Possibly because it is an election year and no one in Washington wants to alienate any potential voters, federal action to prevent a financial markets meltdown may not address the cause of the problem. In fact, it may continue to encourage the very behavior that sparked the crisis.
President Bush, others in his administration and leaders in Congress spent much of this week discussing a bill to provide emergency help to financial institutions. Some have placed the cost of the bailout at $700 billion - but it could be much, much more.
In essence, the plan is for the government to buy certain assets from financial institutions. The assets in question are related to bad mortgage loans issued by the hundreds of thousands, perhaps millions, for several years. Because some companies have not been able to recoup losses from bad mortgage loans, the firms' very existence is threatened. That has had a ripple effect in stock markets throughout the world.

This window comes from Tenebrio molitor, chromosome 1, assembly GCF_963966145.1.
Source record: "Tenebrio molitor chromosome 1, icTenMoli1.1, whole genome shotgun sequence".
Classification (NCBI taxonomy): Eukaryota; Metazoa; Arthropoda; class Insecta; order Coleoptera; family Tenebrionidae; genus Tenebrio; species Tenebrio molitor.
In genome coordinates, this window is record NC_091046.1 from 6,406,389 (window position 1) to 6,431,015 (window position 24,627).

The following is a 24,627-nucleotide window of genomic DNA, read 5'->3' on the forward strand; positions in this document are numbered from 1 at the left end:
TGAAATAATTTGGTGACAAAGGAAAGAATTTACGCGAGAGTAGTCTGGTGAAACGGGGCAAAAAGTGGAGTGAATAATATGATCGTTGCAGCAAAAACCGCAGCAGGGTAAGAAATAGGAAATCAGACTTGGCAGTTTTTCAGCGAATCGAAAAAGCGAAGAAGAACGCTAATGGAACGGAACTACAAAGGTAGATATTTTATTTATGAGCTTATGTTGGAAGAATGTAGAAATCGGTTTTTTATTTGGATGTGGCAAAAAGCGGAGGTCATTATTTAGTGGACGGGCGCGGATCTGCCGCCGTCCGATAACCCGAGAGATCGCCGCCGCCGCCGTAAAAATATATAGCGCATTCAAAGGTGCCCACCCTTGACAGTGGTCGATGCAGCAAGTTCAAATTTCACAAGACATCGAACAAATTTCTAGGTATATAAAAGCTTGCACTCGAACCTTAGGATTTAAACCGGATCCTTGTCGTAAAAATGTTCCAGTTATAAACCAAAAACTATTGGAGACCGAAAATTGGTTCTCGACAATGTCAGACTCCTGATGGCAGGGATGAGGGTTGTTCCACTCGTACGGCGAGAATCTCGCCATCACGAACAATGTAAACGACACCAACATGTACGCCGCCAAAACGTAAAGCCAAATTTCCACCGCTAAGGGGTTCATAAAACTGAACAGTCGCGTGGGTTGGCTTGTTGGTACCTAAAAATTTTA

Part of the problem was that many Americans were encouraged to take out mortgages they couldn't afford. And, too many financial institutions relied on those mortgages for both revenue and assets.
Some liberal members of Congress are insisting that the bailout bill needs to protect some borrowers from the consequences of their mistakes.
Any bailout bill - if there should be one at all - that does not include meaningful consequences for both irresponsible borrowers and lenders risks beginning the cycle of imprudent lending all over again. If Congress and Bush can't see that, we had just as well brace for continued financial problems for years to come.